Mercer County, N.J.-based Capital Health – a two-hospital, 589-bed regional health network, including an ambulatory facility – recently completed the implementation of an EMR from Boston-based Keane. Comprised of Mercer and Fuld hospitals in Trenton, N.J. and the Capital Health in Hamilton outpatient facility, the organization is expanding, with construction underway for a new hospital in Hopewell Township, N.J. as well as an expansion of services at its Fuld hospital, both scheduled to be completed by 2011. Add to all that the goal of qualifying for HITECH stimulus funds and it’s no wonder CIO Gene Grochala has his hands full. Recently, HCI Editor-in-Chief caught up Grochala to talk about how he’s managing all these challenges.
GUERRA: When did you go live on Keane?
GROCHALA: It was April Fools’ Day 2009, a few months ago, though we signed the contract in 2007.
GUERRA: Take me back to the 2006 timeframe and tell me how the conversation started.
GROCHALA: In 2006, we were running HBOC Series.
GUERRA: And they were bought by McKesson, right?
GROCHALA: That’s right. We had it running in two different hospitals, and we had that primarily as our orders results documentation system, but we had a series of other systems that were independent – pharmacy, OR, ER. We went to Beacon Partners out of Massachusetts and we asked them to help us develop a three-year IT plan. We got together our physicians, nurses, financial department and we went offsite. We did this over a couple of months and laid out what a typical day in the life of somebody at the hospital would be to figure out what kind of information we needed to bring together.
With that, we created a very nice document, and it really showed we wanted a single-source vendor. The people we had brought together wanted to have a comprehensive view of information in the form of an online electronic medical record, and they really wanted a big system that communicated patient data easily and transparently. They didn’t say it had to be without interfaces or integration, but they wanted it to be transparent for themselves, and the technical problems were on us.
With that, we took the document to our board and asked for some capital funding to go out and search for another vendor, another product which was more state-of-the-art. We looked at a lot of vendors and did site visits, primarily it was clinicians that went. We did have some IT representation but IT was in the background because we really wanted the end user to pick the system.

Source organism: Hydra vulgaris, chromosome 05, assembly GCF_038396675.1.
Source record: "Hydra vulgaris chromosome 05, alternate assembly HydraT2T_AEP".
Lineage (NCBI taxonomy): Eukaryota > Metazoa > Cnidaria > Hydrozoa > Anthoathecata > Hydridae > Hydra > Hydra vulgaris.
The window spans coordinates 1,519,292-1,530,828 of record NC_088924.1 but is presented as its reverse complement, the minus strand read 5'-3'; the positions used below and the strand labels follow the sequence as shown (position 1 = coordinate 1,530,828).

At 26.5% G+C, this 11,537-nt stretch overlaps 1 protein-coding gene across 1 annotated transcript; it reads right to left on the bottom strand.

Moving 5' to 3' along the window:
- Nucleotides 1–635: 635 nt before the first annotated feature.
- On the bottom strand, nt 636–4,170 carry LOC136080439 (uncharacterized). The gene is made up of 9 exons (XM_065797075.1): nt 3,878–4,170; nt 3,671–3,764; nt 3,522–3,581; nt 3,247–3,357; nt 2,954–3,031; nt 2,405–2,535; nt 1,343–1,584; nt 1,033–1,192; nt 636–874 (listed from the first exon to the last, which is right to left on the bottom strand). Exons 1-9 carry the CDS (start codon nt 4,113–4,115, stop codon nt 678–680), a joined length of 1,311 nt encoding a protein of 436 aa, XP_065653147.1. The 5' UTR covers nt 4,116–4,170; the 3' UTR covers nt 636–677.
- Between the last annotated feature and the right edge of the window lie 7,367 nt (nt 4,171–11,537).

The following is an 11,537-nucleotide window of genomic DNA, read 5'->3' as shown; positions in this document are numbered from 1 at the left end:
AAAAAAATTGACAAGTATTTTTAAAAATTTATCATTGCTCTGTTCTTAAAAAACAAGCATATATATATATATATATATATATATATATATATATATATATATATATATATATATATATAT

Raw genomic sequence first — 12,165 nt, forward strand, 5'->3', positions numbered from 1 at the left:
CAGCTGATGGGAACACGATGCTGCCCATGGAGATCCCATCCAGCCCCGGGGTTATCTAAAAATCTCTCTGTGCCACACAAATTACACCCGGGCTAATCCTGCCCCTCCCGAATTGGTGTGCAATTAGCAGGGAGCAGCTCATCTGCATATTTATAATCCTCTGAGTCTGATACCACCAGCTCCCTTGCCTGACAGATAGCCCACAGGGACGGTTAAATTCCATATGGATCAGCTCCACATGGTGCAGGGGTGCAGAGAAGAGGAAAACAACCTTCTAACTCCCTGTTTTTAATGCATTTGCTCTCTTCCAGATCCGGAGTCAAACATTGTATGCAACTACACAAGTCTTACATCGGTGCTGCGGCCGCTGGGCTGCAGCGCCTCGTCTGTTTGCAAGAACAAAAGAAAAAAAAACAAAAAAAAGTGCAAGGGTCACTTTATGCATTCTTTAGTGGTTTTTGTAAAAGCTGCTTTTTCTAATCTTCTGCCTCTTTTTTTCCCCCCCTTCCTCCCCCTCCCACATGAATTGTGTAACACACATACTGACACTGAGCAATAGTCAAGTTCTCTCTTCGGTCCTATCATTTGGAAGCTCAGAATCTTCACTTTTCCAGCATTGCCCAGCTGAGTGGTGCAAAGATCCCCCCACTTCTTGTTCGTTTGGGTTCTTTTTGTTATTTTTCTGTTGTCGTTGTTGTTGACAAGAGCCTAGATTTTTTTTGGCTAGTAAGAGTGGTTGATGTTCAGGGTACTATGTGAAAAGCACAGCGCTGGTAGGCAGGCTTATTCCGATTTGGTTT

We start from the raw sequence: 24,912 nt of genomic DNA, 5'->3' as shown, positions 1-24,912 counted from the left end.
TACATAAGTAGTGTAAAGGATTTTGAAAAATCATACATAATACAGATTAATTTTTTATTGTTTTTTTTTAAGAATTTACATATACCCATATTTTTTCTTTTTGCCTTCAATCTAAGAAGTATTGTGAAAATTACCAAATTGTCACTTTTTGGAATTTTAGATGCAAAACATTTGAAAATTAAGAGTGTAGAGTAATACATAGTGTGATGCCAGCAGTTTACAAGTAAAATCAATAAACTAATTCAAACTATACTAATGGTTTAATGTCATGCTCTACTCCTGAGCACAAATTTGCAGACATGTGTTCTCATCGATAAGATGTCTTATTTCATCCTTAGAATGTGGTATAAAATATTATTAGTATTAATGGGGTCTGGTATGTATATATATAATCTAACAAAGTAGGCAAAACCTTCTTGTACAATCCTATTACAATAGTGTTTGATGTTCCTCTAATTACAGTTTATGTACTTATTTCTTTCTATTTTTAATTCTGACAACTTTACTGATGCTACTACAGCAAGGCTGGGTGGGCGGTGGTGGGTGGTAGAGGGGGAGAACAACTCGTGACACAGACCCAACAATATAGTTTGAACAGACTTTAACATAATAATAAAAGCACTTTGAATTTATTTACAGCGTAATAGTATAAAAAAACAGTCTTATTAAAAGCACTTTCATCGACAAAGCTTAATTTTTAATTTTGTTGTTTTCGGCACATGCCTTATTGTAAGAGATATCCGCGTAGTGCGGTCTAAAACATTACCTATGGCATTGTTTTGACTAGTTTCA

I believe it was our director of nursing informatics who found the Keane system, while at the same time we were building a $700 million hospital. So, my director told us to do more with less. That is, we couldn’t go out and spend $50 million on a clinical information system. We had to find something that would do the job, but also have some real ROI. It has to be reasonable, but it also had to deliver.
Coincidently, myself and three other people from the organization were going for a Patient Safety Fellowship at the American Hospital Association. So, we were really focused on patient safety at that time.
We were also three years into our first CPOE system. Again, it was more of a standalone system. It was really for medication only and we had about 45 percent utilization on CPOE for medication. We’re still at that figure. So again, we wanted total CPOE, including diagnostic orders as well as our pharmacy orders.
So, with all this in mind, we brought Keane in and found it to be it a diamond in the rough. We found it to be a sleeper. We kept asking, “Why don’t they market this stronger? Why don’t they have a bigger presence in the marketplace?” I think they are like 12th in the clinical systems and acute care settings, and they’re just really happy with what they have and very proud of it. Every time we threw a question at them or a problem at them, they would bring the system in and show us how they handle the issues. We were still disbelieving. We then put a criteria list together, about 100 points of things that we wanted out of a system, a quick checklist, and they scored – again this was done by the clinicians – 93 out of 100. Pretty good score, better than I did in college. (laughing)
GUERRA: What was your budget for the project?
GROCHALA: We were trying to keep it under $5 million for two hospitals as a project budget, not just what we spent for software.
GUERRA: That cut a few contenders out right there?
GROCHALA: Yes, that’s true. We were not going to look at the high-end guys.
GUERRA: Do you still use some McKesson products?
GUERRA: Tell me about your software environment now. You said you have some McKesson products, you’ve got Keane, can you give me the lay of the land?
GROCHALA: Well, we really wanted to focus on clinical applications, so we left our admissions, registration, medical records, and billing in place. You have to think of the patient flow for billing admissions and medical records, the DRG coding, we didn’t want to touch that. We really focused on orders and results, clinical documentation, vitals, EMRs, pharmacy CPOE, electronic medication administration that works right out of the box with any kind of Palm or Blackberry, and we wanted the single comprehensive view of patient data. So, while we taught a physician or a nurse how to use it in a hospital, the physician could use it in his office, the physician could use it in his house. We wanted to make sure that once they were taught, they would know how to use everything.
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